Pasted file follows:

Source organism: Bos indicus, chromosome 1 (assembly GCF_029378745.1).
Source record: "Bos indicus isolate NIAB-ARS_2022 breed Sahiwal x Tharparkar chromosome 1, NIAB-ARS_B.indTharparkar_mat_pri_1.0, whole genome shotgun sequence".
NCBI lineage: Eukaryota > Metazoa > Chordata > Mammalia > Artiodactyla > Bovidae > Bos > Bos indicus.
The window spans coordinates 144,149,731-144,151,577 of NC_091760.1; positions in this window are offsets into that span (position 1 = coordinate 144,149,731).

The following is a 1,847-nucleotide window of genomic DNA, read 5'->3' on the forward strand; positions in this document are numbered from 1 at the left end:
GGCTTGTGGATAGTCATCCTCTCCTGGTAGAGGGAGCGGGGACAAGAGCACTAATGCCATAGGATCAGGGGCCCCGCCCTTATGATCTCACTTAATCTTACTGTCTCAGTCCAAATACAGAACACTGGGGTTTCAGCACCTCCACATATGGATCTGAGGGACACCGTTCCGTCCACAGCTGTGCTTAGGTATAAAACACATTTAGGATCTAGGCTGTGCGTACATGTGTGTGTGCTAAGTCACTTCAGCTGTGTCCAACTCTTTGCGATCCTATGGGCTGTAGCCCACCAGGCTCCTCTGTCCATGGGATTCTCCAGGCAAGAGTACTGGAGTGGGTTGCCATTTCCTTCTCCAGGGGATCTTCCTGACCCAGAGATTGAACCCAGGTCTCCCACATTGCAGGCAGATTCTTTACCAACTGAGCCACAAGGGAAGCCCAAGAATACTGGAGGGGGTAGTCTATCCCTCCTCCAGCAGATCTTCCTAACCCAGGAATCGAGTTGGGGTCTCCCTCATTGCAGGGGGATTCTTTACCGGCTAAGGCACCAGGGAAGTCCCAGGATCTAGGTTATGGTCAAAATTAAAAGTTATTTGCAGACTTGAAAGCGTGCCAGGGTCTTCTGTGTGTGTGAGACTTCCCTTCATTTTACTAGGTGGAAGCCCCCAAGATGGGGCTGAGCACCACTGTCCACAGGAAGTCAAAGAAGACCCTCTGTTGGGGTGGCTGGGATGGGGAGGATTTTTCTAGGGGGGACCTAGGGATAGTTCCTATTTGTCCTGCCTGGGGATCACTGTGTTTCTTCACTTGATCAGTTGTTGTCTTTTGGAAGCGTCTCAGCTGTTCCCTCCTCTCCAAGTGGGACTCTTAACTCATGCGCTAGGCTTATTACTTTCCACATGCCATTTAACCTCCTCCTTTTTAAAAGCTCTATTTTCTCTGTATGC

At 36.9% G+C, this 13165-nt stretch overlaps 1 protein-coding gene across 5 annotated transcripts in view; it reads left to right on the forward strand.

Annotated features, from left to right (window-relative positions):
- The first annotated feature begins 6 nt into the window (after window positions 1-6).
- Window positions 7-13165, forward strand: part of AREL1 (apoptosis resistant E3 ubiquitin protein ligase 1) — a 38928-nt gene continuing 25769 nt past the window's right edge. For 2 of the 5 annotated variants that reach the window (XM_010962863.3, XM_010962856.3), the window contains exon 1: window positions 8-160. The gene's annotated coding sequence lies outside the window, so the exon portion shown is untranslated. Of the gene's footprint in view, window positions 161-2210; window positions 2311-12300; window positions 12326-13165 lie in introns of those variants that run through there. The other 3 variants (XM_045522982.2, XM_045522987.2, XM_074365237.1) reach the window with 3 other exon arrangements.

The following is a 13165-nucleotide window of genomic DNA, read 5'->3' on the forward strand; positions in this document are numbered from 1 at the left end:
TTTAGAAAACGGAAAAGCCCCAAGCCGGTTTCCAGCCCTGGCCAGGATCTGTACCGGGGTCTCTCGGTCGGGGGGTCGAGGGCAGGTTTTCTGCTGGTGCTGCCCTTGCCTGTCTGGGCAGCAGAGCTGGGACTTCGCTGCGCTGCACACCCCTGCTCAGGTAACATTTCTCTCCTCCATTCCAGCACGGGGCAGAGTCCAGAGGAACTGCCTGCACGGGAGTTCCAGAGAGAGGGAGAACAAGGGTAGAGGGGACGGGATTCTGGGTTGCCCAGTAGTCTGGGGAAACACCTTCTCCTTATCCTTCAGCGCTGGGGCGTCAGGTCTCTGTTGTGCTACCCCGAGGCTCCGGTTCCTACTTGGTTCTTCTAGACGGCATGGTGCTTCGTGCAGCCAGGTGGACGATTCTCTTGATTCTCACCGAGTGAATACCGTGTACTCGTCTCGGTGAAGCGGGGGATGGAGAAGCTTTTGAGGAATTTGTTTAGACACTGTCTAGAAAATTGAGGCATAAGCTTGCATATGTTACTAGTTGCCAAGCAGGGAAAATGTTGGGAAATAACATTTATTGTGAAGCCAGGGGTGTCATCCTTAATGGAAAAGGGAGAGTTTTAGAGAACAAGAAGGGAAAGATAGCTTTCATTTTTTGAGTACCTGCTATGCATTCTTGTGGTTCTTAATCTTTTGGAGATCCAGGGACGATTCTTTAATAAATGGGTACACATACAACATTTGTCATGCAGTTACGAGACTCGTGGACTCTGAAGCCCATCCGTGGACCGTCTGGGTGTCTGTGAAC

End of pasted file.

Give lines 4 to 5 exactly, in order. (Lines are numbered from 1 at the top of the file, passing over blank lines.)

The window spans coordinates 144,149,731-144,151,577 of NC_091760.1; positions in this window are offsets into that span (position 1 = coordinate 144,149,731).

The following is a 1,847-nucleotide window of genomic DNA, read 5'->3' on the forward strand; positions in this document are numbered from 1 at the left end: